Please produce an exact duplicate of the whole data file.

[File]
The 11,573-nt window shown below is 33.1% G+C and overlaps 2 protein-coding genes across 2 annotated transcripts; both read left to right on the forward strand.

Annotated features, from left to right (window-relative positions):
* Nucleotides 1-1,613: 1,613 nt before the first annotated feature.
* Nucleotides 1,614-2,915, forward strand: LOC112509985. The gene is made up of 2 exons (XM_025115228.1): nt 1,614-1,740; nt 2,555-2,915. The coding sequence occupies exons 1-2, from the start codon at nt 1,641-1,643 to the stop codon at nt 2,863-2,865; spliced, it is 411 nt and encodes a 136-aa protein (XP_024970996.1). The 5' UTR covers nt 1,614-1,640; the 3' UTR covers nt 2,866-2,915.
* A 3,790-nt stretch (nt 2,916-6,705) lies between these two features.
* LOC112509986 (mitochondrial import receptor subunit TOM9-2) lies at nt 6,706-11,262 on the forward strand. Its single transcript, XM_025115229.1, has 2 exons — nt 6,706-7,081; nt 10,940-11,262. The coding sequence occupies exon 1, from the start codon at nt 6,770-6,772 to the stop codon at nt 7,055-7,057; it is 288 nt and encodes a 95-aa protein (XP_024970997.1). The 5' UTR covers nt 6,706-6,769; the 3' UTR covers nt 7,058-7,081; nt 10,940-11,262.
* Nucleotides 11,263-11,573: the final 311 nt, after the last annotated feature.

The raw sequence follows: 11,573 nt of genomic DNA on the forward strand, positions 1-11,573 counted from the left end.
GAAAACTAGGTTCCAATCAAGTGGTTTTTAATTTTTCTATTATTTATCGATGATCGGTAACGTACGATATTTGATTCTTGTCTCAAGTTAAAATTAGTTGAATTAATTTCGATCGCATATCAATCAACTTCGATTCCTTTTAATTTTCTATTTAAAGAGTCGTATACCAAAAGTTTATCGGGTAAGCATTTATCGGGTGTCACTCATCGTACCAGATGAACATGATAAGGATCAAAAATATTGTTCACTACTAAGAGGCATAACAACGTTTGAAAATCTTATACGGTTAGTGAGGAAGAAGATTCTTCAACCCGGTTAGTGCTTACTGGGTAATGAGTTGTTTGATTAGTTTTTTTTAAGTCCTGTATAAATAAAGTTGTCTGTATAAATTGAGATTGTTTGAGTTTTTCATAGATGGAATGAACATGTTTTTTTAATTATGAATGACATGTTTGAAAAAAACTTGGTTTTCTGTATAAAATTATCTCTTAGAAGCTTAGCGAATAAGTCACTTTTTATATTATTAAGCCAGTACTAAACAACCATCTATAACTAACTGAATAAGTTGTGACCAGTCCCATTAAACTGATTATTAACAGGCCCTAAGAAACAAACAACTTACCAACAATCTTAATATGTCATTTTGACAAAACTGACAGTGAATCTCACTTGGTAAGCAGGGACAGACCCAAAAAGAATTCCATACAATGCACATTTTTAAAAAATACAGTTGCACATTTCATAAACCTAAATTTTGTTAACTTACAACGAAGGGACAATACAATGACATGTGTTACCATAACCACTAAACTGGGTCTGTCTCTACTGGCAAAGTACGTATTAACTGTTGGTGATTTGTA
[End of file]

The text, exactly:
The 11,573-nt window shown below is 33.1% G+C and overlaps 2 protein-coding genes across 2 annotated transcripts; both read left to right on the forward strand.

Annotated features, from left to right (window-relative positions):
* Nucleotides 1-1,613: 1,613 nt before the first annotated feature.
* Nucleotides 1,614-2,915, forward strand: LOC112509985. The gene is made up of 2 exons (XM_025115228.1): nt 1,614-1,740; nt 2,555-2,915. The coding sequence occupies exons 1-2, from the start codon at nt 1,641-1,643 to the stop codon at nt 2,863-2,865; spliced, it is 411 nt and encodes a 136-aa protein (XP_024970996.1). The 5' UTR covers nt 1,614-1,640; the 3' UTR covers nt 2,866-2,915.
* A 3,790-nt stretch (nt 2,916-6,705) lies between these two features.
* LOC112509986 (mitochondrial import receptor subunit TOM9-2) lies at nt 6,706-11,262 on the forward strand. Its single transcript, XM_025115229.1, has 2 exons — nt 6,706-7,081; nt 10,940-11,262. The coding sequence occupies exon 1, from the start codon at nt 6,770-6,772 to the stop codon at nt 7,055-7,057; it is 288 nt and encodes a 95-aa protein (XP_024970997.1). The 5' UTR covers nt 6,706-6,769; the 3' UTR covers nt 7,058-7,081; nt 10,940-11,262.
* Nucleotides 11,263-11,573: the final 311 nt, after the last annotated feature.

The raw sequence follows: 11,573 nt of genomic DNA on the forward strand, positions 1-11,573 counted from the left end.
GAAAACTAGGTTCCAATCAAGTGGTTTTTAATTTTTCTATTATTTATCGATGATCGGTAACGTACGATATTTGATTCTTGTCTCAAGTTAAAATTAGTTGAATTAATTTCGATCGCATATCAATCAACTTCGATTCCTTTTAATTTTCTATTTAAAGAGTCGTATACCAAAAGTTTATCGGGTAAGCATTTATCGGGTGTCACTCATCGTACCAGATGAACATGATAAGGATCAAAAATATTGTTCACTACTAAGAGGCATAACAACGTTTGAAAATCTTATACGGTTAGTGAGGAAGAAGATTCTTCAACCCGGTTAGTGCTTACTGGGTAATGAGTTGTTTGATTAGTTTTTTTTAAGTCCTGTATAAATAAAGTTGTCTGTATAAATTGAGATTGTTTGAGTTTTTCATAGATGGAATGAACATGTTTTTTTAATTATGAATGACATGTTTGAAAAAAACTTGGTTTTCTGTATAAAATTATCTCTTAGAAGCTTAGCGAATAAGTCACTTTTTATATTATTAAGCCAGTACTAAACAACCATCTATAACTAACTGAATAAGTTGTGACCAGTCCCATTAAACTGATTATTAACAGGCCCTAAGAAACAAACAACTTACCAACAATCTTAATATGTCATTTTGACAAAACTGACAGTGAATCTCACTTGGTAAGCAGGGACAGACCCAAAAAGAATTCCATACAATGCACATTTTTAAAAAATACAGTTGCACATTTCATAAACCTAAATTTTGTTAACTTACAACGAAGGGACAATACAATGACATGTGTTACCATAACCACTAAACTGGGTCTGTCTCTACTGGCAAAGTACGTATTAACTGTTGGTGATTTGTA